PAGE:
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Kentucky Energy Summit

Thursday, October 11, 2007
(in celebration of CAER's 30th Anniversary)
Lexington Convention Center - Lexington, Kentucky
Scheduled to begin at 8:00 am
Cost: $30.00 (includes lunch)
Open to the public

Nathan Lewis

California Institute of Technology
Professor of Chemistry
Energy Summit Topic: Challenges in Sustainable Energy

Nathan Lewis

Presentation Abstract:
This presentation will describe and evaluate the technical, political, and economic challenges involved with widespread adoption of renewable energy technologies. First, we estimate the available fossil fuel resources and reserves based on data from the World Energy Assessment and World Energy Council. In conjunction with the current and projected global primary power production rates, we then estimate the remaining years of supply of oil, gas, and coal for use in primary power production. We then compare the price per unit of energy of these sources to those of renewable energy technologies (wind, solar thermal, solar electric, biomass, hydroelectric, and geothermal) to evaluate the degree to which supply/demand forces stimulate a transition to renewable energy technologies in the next 20-50 years.

Dr. Nathan Lewis, 2002 George L. Argyros Professor of Chemistry, has been on the faculty at the California Institute of Technology since 1988, and has served as Professor since 1991. He has also served as the Principal Investigator of the Beckman Institute Molecular Materials Resource Center at Caltech since 1992. From 1981 to 1986, he was on the faculty at Stanford, as an assistant professor from 1981 to 1985 and a tenured Associate Professor from 1986 to 1988.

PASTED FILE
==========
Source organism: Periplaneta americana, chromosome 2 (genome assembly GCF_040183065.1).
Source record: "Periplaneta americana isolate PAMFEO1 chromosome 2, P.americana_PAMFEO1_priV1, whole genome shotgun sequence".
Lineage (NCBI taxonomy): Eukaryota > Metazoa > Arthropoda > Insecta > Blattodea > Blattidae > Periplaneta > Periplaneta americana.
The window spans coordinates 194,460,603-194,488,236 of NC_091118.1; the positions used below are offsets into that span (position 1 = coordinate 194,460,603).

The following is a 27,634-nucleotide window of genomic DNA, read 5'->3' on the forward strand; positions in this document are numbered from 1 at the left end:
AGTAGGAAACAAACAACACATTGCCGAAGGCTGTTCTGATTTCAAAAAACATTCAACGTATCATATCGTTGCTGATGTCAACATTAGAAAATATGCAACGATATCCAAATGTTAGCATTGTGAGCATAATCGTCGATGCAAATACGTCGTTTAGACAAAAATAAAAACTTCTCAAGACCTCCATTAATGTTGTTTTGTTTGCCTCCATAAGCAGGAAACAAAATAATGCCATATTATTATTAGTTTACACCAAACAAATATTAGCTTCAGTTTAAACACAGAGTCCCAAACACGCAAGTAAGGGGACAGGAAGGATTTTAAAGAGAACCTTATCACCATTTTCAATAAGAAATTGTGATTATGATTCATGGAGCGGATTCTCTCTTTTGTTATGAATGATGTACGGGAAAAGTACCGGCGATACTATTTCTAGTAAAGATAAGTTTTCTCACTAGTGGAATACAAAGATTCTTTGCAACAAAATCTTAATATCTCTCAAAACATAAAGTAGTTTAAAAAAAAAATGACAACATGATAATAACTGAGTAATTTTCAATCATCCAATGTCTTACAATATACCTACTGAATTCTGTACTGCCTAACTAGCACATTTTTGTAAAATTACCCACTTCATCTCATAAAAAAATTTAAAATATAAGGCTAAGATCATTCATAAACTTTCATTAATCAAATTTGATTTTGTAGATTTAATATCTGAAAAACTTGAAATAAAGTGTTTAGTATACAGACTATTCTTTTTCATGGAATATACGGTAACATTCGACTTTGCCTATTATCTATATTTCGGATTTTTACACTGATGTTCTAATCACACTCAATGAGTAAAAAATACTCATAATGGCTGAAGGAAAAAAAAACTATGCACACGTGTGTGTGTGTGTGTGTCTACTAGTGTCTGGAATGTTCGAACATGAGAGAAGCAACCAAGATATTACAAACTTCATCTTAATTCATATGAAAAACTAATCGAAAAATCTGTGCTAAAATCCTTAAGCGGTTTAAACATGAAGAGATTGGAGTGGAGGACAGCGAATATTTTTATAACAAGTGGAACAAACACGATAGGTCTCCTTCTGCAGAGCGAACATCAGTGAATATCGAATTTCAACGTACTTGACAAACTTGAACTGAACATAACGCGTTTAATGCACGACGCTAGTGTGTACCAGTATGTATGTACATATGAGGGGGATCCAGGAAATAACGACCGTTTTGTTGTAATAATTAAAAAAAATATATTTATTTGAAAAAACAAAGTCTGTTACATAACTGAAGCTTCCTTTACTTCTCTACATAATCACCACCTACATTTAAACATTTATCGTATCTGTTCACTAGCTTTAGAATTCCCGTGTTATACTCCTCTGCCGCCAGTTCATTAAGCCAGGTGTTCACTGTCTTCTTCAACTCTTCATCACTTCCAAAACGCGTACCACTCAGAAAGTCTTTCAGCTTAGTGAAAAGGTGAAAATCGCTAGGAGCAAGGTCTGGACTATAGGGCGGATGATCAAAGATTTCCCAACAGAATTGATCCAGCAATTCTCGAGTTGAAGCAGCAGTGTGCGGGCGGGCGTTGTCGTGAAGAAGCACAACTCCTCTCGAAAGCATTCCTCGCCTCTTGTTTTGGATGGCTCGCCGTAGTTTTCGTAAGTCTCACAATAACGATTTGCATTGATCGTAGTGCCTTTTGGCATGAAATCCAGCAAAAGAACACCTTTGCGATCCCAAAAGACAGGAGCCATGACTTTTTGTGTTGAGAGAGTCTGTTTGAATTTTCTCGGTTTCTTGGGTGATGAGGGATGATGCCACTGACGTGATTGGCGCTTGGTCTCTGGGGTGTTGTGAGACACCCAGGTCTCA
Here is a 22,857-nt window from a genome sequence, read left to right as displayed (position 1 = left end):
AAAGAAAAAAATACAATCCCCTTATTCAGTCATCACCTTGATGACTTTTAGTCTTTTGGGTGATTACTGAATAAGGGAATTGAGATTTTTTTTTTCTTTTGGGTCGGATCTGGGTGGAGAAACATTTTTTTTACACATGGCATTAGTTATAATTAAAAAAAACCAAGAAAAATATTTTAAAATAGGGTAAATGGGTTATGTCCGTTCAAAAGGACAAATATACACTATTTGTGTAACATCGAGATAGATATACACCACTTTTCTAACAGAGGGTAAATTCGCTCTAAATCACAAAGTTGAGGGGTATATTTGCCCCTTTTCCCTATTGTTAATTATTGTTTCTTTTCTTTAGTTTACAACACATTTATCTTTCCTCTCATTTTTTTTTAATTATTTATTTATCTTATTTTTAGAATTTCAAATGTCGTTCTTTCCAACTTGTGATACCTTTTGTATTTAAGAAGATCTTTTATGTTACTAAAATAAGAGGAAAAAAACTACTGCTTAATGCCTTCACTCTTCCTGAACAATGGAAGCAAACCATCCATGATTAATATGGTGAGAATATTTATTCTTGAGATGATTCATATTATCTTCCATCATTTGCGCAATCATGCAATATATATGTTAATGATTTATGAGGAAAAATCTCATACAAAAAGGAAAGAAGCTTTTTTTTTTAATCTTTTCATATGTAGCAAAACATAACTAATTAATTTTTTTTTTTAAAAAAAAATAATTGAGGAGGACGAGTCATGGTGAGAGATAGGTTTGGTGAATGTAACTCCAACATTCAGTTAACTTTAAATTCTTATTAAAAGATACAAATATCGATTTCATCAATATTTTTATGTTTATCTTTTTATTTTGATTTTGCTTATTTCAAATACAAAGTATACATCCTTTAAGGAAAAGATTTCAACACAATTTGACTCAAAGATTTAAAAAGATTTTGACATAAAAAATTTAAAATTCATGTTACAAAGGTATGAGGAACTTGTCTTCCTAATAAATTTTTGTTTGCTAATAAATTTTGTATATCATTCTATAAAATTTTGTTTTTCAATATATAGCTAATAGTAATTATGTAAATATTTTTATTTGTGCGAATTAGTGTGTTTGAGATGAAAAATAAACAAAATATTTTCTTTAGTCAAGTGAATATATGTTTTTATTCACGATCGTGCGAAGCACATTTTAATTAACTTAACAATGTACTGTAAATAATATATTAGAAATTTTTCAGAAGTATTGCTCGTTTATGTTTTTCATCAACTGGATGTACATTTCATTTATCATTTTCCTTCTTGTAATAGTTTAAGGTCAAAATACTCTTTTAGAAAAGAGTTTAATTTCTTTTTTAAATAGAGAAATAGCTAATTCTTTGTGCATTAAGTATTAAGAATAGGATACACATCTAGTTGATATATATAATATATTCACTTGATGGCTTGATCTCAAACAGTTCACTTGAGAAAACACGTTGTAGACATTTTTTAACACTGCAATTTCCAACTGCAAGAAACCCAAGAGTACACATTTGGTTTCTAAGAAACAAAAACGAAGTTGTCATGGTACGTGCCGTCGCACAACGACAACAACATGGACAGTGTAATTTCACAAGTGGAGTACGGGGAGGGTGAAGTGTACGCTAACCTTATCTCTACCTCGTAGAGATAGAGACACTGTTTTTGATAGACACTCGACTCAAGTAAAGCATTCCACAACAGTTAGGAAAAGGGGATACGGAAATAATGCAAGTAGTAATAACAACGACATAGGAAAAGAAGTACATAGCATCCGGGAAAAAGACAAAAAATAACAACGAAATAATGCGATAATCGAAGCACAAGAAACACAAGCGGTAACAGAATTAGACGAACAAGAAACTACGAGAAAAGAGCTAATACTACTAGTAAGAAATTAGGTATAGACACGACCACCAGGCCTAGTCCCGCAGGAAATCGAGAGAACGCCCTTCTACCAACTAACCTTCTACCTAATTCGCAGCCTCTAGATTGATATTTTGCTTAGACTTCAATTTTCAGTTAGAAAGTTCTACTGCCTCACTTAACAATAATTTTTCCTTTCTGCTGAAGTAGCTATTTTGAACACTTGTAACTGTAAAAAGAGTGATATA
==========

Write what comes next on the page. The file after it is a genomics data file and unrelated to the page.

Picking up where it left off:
Dr. Lewis received his Ph.D in Chemistry from the Massachusetts Institute of Technology. Dr Lewis has been an Alfred P. Sloan Fellow, a Camille and Henry Dreyfus Teacher-Scholar, and a Presidential Young Investigator. He received the Fresenius Award in 1990, the ACS Award in Pure Chemistry in 1991, the Orton Memorial Lecture award in 2003, and the Princeton Environmental Award in 2003. He has published over 200 papers and has supervised approximately 50 graduate students and postdoctoral associates.

His research interests include Light-induced electron transfer reactions, both at surfaces and in transition metal complexes. Surface chemistry: photochemistry of semiconductor/liquid interfaces. Novel uses of conducting organic polymers and polymer/conductor composites. Development of sensor arrays from these polymers that use pattern recognition algorithms to identify odorants, mimicking the mammalian olfaction process.